|Publication number||US5458293 A|
|Application number||US 08/172,298|
|Publication date||Oct 17, 1995|
|Filing date||Dec 23, 1993|
|Priority date||Dec 23, 1992|
|Also published as||DE59308610D1, DE59310268D1, EP0603616A1, EP0603616B1, EP0824190A2, EP0824190A3, EP0824190B1, US5577667|
|Publication number||08172298, 172298, US 5458293 A, US 5458293A, US-A-5458293, US5458293 A, US5458293A|
|Inventors||Marco A. Ganser|
|Export Citation||BiBTeX, EndNote, RefMan|
|Patent Citations (13), Referenced by (9), Classifications (14), Legal Events (4)|
|External Links: USPTO, USPTO Assignment, Espacenet|
The present invention relates to a fuel injection valve for use in an injection system for internal combustion engines. Such a fuel injection valve is particularly suitable for direct injection of the fuel into the combustion space of each cylinder of the internal combustion engine and can be used with advantage in diesel engines.
Fuel injection valves of this type with indirect electromagnetic control of the nozzle needle of the fuel injection valve are revealed, for example, in the following publications:
U.S. Pat. No. 4,566,416, EP-A-0 228 578 and EP-A-0 262 539.
In the fuel injection valves revealed in the publications quoted above and in the fuel injection valve of the present invention, the nozzle needle is indirectly actuated electromagnetically by means of a hydraulic amplifier. The fuel pressure in a control space acts on a needle piston and holds the nozzle needle closed. The control space is connected to the high-pressure supply conduit of the fuel injection valve via a first throttle hole and the control space can be relieved via a second throttle hole. The outlet from this second throttle hole can be opened and closed by an electromagnetically actuated pilot valve. If the pilot valve is actuated, the second throttle hole is opened. Because of the first throttle hole, the pressure in the control space drops. In consequence, a force occurs on the nozzle needle in the opening direction of the nozzle needle and injection begins. If the pilot valve is closed again, the pressure in the control space builds up again, the nozzle needle is closed and the injection is, in consequence, ended. Fuel injection valves of this type are therefore suitable for generating intermittent injections such as are necessary, for example, in the case of diesel engines.
The maximum injection pressures of these injection valves can be more than 1000 bar. The minimum injection pressures vary between 100 and 300 bar. The engine is operated under load and up to full load by using the upper injection pressure range whereas the engine is operated at idle and at very low load in the lower pressure range.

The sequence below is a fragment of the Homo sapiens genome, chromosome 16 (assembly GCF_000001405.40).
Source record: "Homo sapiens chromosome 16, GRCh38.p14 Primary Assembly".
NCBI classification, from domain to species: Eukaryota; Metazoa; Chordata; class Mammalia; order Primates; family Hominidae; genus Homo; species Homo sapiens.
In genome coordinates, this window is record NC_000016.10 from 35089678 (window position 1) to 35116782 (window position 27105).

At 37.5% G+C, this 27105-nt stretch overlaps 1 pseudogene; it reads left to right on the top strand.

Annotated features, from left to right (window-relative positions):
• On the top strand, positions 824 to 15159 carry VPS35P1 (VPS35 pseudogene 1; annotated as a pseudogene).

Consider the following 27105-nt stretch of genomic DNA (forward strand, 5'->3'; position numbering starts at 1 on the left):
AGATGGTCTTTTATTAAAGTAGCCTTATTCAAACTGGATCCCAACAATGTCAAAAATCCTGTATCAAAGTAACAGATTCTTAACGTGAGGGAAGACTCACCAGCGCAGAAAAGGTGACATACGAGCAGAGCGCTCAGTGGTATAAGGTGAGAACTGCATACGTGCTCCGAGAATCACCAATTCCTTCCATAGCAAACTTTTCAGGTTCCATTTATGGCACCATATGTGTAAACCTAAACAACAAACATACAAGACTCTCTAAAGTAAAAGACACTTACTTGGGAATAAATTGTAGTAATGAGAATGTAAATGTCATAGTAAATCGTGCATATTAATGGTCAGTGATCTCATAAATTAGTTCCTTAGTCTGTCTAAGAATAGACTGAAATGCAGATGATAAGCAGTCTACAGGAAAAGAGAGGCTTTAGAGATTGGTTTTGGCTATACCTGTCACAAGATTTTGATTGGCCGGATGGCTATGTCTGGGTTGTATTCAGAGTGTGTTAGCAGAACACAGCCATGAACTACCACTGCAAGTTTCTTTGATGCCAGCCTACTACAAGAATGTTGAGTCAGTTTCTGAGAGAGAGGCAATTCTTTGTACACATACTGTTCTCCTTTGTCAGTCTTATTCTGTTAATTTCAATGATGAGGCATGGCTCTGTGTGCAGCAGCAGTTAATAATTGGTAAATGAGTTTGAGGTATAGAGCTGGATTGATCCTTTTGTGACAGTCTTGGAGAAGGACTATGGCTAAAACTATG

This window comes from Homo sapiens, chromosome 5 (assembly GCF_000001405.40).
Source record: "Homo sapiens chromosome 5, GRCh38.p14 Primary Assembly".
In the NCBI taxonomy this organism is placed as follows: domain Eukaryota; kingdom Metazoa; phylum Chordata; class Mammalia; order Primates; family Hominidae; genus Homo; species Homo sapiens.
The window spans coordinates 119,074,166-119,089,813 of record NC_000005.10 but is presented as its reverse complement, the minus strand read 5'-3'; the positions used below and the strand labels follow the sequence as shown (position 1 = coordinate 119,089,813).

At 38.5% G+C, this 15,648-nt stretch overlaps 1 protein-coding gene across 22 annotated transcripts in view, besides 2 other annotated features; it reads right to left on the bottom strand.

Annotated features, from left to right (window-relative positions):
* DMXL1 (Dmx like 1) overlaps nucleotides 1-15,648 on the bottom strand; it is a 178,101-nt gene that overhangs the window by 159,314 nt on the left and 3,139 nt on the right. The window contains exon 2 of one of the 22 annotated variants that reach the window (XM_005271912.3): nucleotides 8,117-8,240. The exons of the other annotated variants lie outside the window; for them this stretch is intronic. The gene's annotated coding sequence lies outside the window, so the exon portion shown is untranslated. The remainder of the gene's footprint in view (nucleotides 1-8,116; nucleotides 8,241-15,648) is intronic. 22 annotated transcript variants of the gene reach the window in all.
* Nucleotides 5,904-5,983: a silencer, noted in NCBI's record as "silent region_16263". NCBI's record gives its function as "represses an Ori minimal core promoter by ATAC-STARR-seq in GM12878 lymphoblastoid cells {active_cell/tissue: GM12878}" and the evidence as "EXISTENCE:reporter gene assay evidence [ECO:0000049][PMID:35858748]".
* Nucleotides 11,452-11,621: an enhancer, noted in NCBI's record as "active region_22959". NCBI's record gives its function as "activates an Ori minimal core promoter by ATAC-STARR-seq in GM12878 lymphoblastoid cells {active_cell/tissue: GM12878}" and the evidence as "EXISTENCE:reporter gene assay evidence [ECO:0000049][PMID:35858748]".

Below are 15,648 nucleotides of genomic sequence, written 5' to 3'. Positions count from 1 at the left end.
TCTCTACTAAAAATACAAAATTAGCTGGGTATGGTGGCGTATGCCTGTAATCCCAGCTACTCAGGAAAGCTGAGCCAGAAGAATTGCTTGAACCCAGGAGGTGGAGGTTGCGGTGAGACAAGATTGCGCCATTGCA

In order to achieve good power and exhaust gas figures from the engine, the injection period must be short under load and at high rotational speed of the engine. This period is generally about one-thousandth of a second. The quantity injected at these operating points is substantially larger than that when the engine is idling. The fuel quantity required per working stroke at idle is, on the contrary, extremely small because it is only necessary to overcome the friction of the engine and there is no power output at the drive end of the crankshaft. In addition, the rotational speed of the engine is low. In order to avoid rough and noisy engine running at idle and at low load, it is desirable for the injection period to be relatively long, despite the small injection quantity. It should again, typically, be between one-thousandth and two-thousandths of a second.
Because the injection quantity is small, it is difficult to generate a long injection period with the fuel injection valves of known type and it is, in consequence, difficult to achieve quiet, smooth engine idling.
The object of the present invention is to propose a novel, improved fuel injection valve of simple design in which the opening motion of the injection valve element remains limited at low injection pressure (for example 200 bar) and medium injection pressure (for example between 300 and 500 bar) and a small injection quantity can therefore be injected during a long injection period whereas, at high injection pressure (for example 1000 bar or more), the opening motion of the injection valve is substantially more rapid and the opening path of the nozzle needle of the injection valve is substantially larger than at low to medium pressure and, therefore, a large injection quantity can be injected during a short injection period.
This makes it possible to achieve, in the first place, smooth running at idle and at low load and to satisfy, in the second place, the requirement for good power and exhaust gas figures under load and at high engine rotational speed.
The object is achieved by means of a novel fuel injection valve.
Because of the pressure drop in the control space, the nozzle needle of the fuel injection valve will only execute a first displacement or lift from the valve seat at low and medium injection pressures. This continues until a lift stop is reached which is preloaded by a strong spring and rests on a stop surface. The spring preloading force is sufficiently large for the lift stop not to be moved until a medium pressure level is reached. At high injection pressure, on the other hand, the pressure drop in the control space generates a force which is sufficiently large to move the lift stop and the nozzle needle so that there is a second lift range and, in consequence, a large injection quantity can be injected during a short injection period.
These and further advantages of the invention are explained by means of the following detailed description of different embodiment variants which are shown in the figures.
FIG. 1 is an axial sectional drawing of an electromagnetically controlled fuel injection valve according to the present invention;